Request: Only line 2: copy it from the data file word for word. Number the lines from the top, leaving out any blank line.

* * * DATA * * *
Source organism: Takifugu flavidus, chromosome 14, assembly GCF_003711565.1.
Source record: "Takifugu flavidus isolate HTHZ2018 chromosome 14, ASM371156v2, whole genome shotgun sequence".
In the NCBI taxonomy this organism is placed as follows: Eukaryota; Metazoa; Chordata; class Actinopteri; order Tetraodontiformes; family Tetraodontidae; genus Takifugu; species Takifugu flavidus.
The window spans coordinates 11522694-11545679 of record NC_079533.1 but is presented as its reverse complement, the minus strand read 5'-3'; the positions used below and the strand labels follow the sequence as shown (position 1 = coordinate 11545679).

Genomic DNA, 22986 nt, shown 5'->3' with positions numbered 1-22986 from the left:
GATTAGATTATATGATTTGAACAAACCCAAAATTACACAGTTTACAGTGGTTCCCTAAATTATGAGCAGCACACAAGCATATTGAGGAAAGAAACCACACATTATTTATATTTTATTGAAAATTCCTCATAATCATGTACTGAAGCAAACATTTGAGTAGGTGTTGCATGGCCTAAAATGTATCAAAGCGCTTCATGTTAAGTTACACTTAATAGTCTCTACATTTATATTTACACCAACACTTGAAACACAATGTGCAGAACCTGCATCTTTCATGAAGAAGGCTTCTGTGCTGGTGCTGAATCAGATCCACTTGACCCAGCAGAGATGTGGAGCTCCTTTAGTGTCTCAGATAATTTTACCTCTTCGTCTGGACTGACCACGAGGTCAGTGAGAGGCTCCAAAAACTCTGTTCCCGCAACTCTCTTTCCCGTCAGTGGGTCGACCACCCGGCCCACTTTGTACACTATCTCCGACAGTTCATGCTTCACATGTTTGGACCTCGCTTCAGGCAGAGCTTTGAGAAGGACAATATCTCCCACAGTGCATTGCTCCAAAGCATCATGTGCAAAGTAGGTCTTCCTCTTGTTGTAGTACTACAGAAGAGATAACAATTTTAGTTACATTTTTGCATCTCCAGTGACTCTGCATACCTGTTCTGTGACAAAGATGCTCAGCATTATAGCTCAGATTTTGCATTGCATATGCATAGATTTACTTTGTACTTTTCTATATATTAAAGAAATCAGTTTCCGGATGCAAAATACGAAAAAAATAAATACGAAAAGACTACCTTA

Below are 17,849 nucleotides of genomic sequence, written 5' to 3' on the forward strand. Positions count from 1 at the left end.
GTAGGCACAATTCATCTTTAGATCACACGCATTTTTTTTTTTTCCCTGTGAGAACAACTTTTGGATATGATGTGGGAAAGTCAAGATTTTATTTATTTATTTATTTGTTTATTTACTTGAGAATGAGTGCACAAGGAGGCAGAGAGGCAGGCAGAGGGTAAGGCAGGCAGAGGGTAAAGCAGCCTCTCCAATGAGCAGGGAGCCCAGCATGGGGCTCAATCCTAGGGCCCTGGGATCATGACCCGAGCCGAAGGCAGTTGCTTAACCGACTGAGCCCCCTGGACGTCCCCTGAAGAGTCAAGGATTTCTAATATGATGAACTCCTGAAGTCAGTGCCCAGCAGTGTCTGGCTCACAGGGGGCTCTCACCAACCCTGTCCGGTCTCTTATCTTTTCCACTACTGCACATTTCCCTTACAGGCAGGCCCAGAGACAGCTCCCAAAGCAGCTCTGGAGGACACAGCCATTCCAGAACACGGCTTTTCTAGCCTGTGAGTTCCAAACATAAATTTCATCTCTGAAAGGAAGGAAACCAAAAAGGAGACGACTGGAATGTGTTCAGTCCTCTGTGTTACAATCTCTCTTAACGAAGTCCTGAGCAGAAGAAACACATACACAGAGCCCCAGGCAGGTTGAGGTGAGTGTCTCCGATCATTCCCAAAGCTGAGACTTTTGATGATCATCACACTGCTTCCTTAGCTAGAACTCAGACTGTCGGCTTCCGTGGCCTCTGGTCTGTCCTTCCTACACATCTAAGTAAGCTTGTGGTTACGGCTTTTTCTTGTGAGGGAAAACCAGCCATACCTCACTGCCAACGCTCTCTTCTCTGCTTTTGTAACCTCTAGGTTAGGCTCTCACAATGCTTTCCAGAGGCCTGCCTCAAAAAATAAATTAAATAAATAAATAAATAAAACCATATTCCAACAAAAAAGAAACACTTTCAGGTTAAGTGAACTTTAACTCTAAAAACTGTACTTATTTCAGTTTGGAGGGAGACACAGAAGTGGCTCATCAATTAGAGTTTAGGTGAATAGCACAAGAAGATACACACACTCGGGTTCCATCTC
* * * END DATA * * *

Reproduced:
Source record: "Takifugu flavidus isolate HTHZ2018 chromosome 14, ASM371156v2, whole genome shotgun sequence".